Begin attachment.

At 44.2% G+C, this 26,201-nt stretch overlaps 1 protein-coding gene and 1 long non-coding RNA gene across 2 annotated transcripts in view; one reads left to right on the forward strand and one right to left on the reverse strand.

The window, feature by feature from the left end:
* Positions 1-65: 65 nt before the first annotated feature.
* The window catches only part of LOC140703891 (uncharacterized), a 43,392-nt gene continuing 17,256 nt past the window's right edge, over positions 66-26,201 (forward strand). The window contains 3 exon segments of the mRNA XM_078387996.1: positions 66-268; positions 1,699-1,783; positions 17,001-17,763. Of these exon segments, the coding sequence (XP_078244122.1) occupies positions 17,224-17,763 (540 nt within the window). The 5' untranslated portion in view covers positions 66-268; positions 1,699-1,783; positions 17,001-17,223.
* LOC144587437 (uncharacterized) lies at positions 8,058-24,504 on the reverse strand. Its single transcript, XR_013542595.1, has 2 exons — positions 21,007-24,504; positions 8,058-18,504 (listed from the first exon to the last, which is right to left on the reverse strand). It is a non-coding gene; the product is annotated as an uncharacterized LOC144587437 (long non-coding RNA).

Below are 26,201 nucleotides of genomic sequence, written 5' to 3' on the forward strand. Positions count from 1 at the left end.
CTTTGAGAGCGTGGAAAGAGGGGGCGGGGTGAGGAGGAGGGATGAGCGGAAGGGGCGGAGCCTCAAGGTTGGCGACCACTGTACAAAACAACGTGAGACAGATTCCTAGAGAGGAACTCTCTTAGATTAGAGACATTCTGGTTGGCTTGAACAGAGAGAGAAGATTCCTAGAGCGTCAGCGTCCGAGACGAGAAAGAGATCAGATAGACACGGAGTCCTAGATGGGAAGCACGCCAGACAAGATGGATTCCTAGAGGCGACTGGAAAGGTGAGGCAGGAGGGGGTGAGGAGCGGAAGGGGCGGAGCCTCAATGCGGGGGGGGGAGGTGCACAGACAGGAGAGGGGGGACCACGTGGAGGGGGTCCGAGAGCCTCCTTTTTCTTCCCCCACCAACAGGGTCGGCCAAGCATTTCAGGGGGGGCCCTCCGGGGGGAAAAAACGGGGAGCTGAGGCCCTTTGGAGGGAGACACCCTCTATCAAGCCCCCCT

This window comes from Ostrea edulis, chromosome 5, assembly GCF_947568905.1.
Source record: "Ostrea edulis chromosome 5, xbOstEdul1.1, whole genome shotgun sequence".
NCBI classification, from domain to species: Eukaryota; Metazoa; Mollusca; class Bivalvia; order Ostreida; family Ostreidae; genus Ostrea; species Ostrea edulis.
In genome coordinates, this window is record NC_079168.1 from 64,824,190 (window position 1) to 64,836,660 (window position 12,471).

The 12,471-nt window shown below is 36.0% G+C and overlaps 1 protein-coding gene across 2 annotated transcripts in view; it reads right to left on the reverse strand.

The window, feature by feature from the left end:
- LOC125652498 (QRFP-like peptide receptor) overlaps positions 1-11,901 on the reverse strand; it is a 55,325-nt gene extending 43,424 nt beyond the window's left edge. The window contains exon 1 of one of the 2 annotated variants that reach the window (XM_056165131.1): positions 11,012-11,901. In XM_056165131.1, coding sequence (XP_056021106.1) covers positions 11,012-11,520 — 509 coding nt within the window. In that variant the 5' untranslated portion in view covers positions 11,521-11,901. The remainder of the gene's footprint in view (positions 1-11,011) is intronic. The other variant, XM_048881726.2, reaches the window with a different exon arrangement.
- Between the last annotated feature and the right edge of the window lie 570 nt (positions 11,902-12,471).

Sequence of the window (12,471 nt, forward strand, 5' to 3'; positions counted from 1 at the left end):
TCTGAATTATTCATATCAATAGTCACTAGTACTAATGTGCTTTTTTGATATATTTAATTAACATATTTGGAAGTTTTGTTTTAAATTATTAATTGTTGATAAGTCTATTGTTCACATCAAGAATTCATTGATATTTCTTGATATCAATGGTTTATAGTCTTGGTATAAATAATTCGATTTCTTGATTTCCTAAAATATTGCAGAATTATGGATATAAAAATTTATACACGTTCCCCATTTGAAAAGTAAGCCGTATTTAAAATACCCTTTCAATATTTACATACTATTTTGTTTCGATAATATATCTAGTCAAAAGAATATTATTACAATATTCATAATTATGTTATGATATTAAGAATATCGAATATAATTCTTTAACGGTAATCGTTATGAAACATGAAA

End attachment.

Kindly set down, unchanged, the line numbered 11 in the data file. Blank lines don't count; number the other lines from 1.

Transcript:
In genome coordinates, this window is record NC_079168.1 from 64,824,190 (window position 1) to 64,836,660 (window position 12,471).